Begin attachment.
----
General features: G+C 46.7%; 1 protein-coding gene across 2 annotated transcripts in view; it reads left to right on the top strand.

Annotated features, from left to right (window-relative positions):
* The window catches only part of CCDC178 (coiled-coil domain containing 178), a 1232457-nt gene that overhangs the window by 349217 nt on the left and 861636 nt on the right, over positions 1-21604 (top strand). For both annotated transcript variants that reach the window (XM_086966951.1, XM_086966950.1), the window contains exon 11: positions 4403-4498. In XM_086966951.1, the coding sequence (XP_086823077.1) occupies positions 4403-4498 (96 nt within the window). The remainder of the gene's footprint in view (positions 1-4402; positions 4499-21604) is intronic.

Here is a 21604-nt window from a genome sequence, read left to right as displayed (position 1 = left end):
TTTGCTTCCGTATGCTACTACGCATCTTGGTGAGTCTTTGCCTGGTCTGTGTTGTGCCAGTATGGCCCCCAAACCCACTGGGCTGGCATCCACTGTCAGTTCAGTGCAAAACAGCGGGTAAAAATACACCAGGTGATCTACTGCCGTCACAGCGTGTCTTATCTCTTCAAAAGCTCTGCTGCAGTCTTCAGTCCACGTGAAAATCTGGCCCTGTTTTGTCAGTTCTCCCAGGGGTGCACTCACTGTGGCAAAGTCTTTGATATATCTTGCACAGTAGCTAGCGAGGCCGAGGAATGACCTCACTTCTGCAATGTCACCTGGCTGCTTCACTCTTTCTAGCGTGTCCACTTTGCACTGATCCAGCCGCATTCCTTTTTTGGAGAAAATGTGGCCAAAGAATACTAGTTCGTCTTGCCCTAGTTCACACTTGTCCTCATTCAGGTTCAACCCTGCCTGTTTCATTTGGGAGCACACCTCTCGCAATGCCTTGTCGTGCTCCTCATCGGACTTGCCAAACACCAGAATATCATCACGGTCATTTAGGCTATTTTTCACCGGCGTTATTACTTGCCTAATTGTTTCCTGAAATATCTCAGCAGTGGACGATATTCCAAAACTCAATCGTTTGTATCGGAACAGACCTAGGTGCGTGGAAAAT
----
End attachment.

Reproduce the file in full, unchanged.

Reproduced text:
General features: G+C 46.7%; 1 protein-coding gene across 2 annotated transcripts in view; it reads left to right on the top strand.

Annotated features, from left to right (window-relative positions):
* The window catches only part of CCDC178 (coiled-coil domain containing 178), a 1232457-nt gene that overhangs the window by 349217 nt on the left and 861636 nt on the right, over positions 1-21604 (top strand). For both annotated transcript variants that reach the window (XM_086966951.1, XM_086966950.1), the window contains exon 11: positions 4403-4498. In XM_086966951.1, the coding sequence (XP_086823077.1) occupies positions 4403-4498 (96 nt within the window). The remainder of the gene's footprint in view (positions 1-4402; positions 4499-21604) is intronic.

Here is a 21604-nt window from a genome sequence, read left to right as displayed (position 1 = left end):
TTTGCTTCCGTATGCTACTACGCATCTTGGTGAGTCTTTGCCTGGTCTGTGTTGTGCCAGTATGGCCCCCAAACCCACTGGGCTGGCATCCACTGTCAGTTCAGTGCAAAACAGCGGGTAAAAATACACCAGGTGATCTACTGCCGTCACAGCGTGTCTTATCTCTTCAAAAGCTCTGCTGCAGTCTTCAGTCCACGTGAAAATCTGGCCCTGTTTTGTCAGTTCTCCCAGGGGTGCACTCACTGTGGCAAAGTCTTTGATATATCTTGCACAGTAGCTAGCGAGGCCGAGGAATGACCTCACTTCTGCAATGTCACCTGGCTGCTTCACTCTTTCTAGCGTGTCCACTTTGCACTGATCCAGCCGCATTCCTTTTTTGGAGAAAATGTGGCCAAAGAATACTAGTTCGTCTTGCCCTAGTTCACACTTGTCCTCATTCAGGTTCAACCCTGCCTGTTTCATTTGGGAGCACACCTCTCGCAATGCCTTGTCGTGCTCCTCATCGGACTTGCCAAACACCAGAATATCATCACGGTCATTTAGGCTATTTTTCACCGGCGTTATTACTTGCCTAATTGTTTCCTGAAATATCTCAGCAGTGGACGATATTCCAAAACTCAATCGTTTGTATCGGAACAGACCTAGGTGCGTGGAAAAT